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1.
Molecules ; 28(11)2023 May 30.
Article in English | MEDLINE | ID: covidwho-20238682

ABSTRACT

Severe acute respiratory syndrome Coronavirus 2 (SARS-CoV-2) induces a severe cytokine storm that may cause acute lung injury/acute respiratory distress syndrome (ALI/ARDS) with high clinical morbidity and mortality in infected individuals. Cepharanthine (CEP) is a bisbenzylisoquinoline alkaloid isolated and extracted from Stephania cepharantha Hayata. It exhibits various pharmacological effects, including antioxidant, anti-inflammatory, immunomodulatory, anti-tumor, and antiviral activities. The low oral bioavailability of CEP can be attributed to its poor water solubility. In this study, we utilized the freeze-drying method to prepare dry powder inhalers (DPI) for the treatment of acute lung injury (ALI) in rats via pulmonary administration. According to the powder properties study, the aerodynamic median diameter (Da) of the DPIs was 3.2 µm, and the in vitro lung deposition rate was 30.26; thus, meeting the Chinese Pharmacopoeia standard for pulmonary inhalation administration. We established an ALI rat model by intratracheal injection of hydrochloric acid (1.2 mL/kg, pH = 1.25). At 1 h after the model's establishment, CEP dry powder inhalers (CEP DPIs) (30 mg/kg) were sprayed into the lungs of rats with ALI via the trachea. Compared with the model group, the treatment group exhibited a reduced pulmonary edema and hemorrhage, and significantly reduced content of inflammatory factors (TNF-α, IL-6 and total protein) in their lungs (p < 0.01), indicating that the main mechanism of CEP underlying the treatment of ALI is anti-inflammation. Overall, the dry powder inhaler can deliver the drug directly to the site of the disease, increasing the intrapulmonary utilization of CEP and improving its efficacy, making it a promising inhalable formulation for the treatment of ALI.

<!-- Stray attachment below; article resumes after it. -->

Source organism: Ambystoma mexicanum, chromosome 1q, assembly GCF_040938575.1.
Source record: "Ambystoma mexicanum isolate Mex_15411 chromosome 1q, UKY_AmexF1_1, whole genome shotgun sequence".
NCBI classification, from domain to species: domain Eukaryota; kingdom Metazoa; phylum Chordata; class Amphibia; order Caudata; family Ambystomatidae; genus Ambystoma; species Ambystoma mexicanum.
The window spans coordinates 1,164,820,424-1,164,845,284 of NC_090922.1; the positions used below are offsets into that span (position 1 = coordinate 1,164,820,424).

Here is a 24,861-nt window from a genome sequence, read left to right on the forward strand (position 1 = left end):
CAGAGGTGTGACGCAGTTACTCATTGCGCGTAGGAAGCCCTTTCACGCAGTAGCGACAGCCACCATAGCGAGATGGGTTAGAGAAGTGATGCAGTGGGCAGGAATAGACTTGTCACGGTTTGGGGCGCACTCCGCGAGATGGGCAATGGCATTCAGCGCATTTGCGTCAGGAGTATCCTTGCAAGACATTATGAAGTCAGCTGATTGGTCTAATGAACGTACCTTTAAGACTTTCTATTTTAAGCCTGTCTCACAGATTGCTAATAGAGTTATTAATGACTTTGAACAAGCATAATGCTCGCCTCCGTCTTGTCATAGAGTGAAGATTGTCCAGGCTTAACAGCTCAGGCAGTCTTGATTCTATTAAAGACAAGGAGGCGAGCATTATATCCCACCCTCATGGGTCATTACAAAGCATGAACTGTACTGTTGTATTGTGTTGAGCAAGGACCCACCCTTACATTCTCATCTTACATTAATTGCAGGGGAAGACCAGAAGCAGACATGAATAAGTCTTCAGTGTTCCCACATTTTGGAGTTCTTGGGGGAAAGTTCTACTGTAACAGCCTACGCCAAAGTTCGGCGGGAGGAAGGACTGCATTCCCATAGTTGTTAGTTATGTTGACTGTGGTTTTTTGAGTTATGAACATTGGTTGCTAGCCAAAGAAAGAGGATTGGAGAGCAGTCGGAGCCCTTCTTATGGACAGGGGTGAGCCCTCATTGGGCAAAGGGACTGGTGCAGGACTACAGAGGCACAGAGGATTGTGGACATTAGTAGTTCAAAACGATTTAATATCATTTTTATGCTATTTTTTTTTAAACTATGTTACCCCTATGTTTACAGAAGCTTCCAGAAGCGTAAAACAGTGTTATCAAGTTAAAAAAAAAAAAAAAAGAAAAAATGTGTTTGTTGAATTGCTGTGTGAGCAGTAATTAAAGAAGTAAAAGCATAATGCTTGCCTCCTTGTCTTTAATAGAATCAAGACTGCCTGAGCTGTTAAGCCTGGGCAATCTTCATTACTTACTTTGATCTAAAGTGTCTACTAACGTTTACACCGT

Subject(s)
Acute Lung Injury , Benzylisoquinolines , COVID-19 , Rats , Animals , Administration, Inhalation , Dry Powder Inhalers , COVID-19/metabolism , SARS-CoV-2 , Respiratory Aerosols and Droplets , Lung/metabolism , Acute Lung Injury/drug therapy , Acute Lung Injury/metabolism , Benzylisoquinolines/pharmacology , Anti-Inflammatory Agents/pharmacology , Anti-Inflammatory Agents/therapeutic use , Anti-Inflammatory Agents/analysis , Particle Size , Powders/analysis
2.
J Pharm Pharmacol ; 75(7): 898-909, 2023 Jul 05.
Article in English | MEDLINE | ID: covidwho-20245412

ABSTRACT